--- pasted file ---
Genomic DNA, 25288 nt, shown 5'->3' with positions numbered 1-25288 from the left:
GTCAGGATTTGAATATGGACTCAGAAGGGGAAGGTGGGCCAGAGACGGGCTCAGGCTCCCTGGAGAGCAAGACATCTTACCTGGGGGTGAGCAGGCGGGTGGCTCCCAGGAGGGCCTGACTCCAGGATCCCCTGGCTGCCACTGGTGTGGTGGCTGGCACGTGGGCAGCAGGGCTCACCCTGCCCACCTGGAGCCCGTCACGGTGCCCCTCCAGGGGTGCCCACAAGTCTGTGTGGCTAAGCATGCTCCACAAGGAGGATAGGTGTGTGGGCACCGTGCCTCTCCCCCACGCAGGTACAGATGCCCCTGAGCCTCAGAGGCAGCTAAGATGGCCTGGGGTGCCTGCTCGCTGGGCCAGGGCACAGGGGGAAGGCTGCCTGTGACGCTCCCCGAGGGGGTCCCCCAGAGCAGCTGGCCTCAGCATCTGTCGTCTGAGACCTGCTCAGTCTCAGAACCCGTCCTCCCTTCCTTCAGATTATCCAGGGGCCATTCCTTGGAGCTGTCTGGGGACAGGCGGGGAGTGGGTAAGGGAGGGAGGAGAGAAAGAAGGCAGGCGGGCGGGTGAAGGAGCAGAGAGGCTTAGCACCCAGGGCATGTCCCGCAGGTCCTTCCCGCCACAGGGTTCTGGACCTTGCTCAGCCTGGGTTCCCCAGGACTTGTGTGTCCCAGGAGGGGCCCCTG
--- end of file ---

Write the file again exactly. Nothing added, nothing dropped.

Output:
Genomic DNA, 25288 nt, shown 5'->3' with positions numbered 1-25288 from the left:
GTCAGGATTTGAATATGGACTCAGAAGGGGAAGGTGGGCCAGAGACGGGCTCAGGCTCCCTGGAGAGCAAGACATCTTACCTGGGGGTGAGCAGGCGGGTGGCTCCCAGGAGGGCCTGACTCCAGGATCCCCTGGCTGCCACTGGTGTGGTGGCTGGCACGTGGGCAGCAGGGCTCACCCTGCCCACCTGGAGCCCGTCACGGTGCCCCTCCAGGGGTGCCCACAAGTCTGTGTGGCTAAGCATGCTCCACAAGGAGGATAGGTGTGTGGGCACCGTGCCTCTCCCCCACGCAGGTACAGATGCCCCTGAGCCTCAGAGGCAGCTAAGATGGCCTGGGGTGCCTGCTCGCTGGGCCAGGGCACAGGGGGAAGGCTGCCTGTGACGCTCCCCGAGGGGGTCCCCCAGAGCAGCTGGCCTCAGCATCTGTCGTCTGAGACCTGCTCAGTCTCAGAACCCGTCCTCCCTTCCTTCAGATTATCCAGGGGCCATTCCTTGGAGCTGTCTGGGGACAGGCGGGGAGTGGGTAAGGGAGGGAGGAGAGAAAGAAGGCAGGCGGGCGGGTGAAGGAGCAGAGAGGCTTAGCACCCAGGGCATGTCCCGCAGGTCCTTCCCGCCACAGGGTTCTGGACCTTGCTCAGCCTGGGTTCCCCAGGACTTGTGTGTCCCAGGAGGGGCCCCTG